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Clear-Cut Plan for the Glass Industry

Post Time:Mar 25,2009Classify:Industry NewsView:367

A December article in the The New York Times about the collapse of prices for recycled goods has generated buzz in the recycling community. The article outlined the reasons for the diminishing market for recycled materials such as cardboard, plastic, newspaper and metals. However, the article failed to mention glass.

In response, the Glass Packaging Institute (GPI) wrote a letter-to-the-editor, pointing out that the glass packaging industry is “aggressively moving forward with its plans to make all containers out of 50 percent or more recycled material by the year 2013.”

GPI also stated that, unlike other recycling industries, the glass packaging industry recycles domestically and does not depend on foreign markets, thus creating American jobs and reducing the amount of energy needed for production.

The glass packaging industry is aiming to make all containers out of 50 percent or more recycled material by the year 2013.

A Greener Strategy for the Future

Currently, the institute estimates that the average content of recycled material in glass is 25 percent, and some states mandate all glass beverage containers contain a certain amount of recycled material. California law states containers must include 35 percent recycled glass while Oregon requires 50 percent.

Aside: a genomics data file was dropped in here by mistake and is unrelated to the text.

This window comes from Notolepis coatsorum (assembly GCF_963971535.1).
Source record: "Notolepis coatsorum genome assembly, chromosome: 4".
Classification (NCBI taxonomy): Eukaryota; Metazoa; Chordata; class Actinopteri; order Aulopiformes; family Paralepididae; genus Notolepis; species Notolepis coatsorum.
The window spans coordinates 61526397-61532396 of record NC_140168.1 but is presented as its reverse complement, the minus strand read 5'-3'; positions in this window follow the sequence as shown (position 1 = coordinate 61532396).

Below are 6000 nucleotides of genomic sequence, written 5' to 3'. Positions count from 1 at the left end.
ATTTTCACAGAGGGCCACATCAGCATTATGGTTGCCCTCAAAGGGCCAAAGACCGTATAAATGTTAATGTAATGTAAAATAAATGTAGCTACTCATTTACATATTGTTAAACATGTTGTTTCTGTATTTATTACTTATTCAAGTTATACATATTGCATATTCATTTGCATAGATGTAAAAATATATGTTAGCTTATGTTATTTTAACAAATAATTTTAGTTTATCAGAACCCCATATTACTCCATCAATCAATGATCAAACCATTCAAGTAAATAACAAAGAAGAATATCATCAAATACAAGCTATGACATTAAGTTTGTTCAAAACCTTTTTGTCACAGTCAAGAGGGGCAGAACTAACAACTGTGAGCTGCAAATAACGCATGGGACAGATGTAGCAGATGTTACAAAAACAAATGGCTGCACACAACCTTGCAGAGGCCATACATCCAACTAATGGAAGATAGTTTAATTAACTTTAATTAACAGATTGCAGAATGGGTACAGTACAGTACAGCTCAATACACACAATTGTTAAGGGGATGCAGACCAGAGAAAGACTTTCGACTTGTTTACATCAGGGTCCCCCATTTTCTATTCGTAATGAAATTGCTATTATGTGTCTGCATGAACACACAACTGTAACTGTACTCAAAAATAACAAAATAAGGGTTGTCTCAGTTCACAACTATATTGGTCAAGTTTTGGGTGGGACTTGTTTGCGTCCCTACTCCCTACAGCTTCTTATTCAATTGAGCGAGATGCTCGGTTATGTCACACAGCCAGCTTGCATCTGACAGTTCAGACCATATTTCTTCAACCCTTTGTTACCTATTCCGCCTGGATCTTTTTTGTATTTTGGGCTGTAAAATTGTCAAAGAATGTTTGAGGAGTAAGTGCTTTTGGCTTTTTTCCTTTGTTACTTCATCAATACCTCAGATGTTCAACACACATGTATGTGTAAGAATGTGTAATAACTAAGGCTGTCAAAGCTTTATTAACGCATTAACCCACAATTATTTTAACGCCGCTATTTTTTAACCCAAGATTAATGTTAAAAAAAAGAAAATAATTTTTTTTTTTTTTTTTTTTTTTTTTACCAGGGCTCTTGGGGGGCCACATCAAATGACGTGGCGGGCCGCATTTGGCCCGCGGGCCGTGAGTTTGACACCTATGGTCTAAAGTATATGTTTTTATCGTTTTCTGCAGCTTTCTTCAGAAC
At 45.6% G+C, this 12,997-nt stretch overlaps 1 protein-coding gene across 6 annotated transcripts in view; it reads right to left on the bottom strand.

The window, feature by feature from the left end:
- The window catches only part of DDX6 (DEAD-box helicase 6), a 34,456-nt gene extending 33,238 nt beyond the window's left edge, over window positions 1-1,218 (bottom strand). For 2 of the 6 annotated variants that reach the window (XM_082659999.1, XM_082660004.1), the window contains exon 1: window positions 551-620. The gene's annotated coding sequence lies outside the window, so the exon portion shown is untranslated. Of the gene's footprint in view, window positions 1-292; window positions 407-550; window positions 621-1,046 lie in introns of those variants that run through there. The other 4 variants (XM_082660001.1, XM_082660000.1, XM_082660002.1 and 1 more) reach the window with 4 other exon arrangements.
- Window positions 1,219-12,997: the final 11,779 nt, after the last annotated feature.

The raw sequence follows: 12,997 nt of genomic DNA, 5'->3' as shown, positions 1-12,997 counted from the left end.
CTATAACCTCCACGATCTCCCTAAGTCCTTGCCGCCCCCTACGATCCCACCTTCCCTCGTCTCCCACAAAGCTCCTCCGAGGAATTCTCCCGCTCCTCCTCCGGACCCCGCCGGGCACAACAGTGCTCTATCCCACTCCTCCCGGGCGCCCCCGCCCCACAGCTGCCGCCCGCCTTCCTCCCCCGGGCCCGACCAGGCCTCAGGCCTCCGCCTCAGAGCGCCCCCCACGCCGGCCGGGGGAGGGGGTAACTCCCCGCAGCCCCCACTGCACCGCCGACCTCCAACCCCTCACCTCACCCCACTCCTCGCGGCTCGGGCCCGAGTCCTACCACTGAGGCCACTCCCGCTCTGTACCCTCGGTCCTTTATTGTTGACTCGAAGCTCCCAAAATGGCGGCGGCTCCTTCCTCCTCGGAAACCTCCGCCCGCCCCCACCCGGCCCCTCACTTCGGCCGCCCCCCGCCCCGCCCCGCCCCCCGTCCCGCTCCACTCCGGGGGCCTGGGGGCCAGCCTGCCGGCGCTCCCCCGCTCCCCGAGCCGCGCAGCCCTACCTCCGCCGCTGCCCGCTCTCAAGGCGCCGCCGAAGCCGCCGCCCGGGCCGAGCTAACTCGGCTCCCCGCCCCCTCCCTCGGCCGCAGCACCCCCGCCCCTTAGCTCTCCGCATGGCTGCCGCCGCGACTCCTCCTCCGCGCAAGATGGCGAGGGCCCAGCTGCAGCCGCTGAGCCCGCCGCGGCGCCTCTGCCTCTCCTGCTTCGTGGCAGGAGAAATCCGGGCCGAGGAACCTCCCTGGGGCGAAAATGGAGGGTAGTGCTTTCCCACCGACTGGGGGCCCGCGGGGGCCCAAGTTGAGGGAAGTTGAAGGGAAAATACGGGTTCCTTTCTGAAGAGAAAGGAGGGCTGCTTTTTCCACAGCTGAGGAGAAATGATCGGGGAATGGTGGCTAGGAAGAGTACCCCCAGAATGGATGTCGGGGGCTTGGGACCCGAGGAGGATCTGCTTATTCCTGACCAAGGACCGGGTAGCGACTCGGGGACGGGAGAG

However, the glass packaging industry faces a rocky road to 50 percent or more recycled material by 2013. Since January 2009, the average compensation for recycling brown glass has dropped from $13.50 to $11.25 per ton. This decline could deter consumers from recycling glass.

In a follow-up article to  GPI’s letter-to-the-editor, The New York Times detailed possible uses of recycled glass. The article cites the California-based Gallo Glass Company. The bottle maker uses 35 to 55 percent of recycled glass in its clear bottles and up to 80 percent for its dark green bottles.

According to Mike Ball, a technical specialist for Gallo Glass, the future of glass recycling is optimistic because of the minimal amount of energy used to turn it to molten glass. Green glass is especially practical because it’s able to use more recycled content due to its darker color.

Source: Earth911.comAuthor: shangyi

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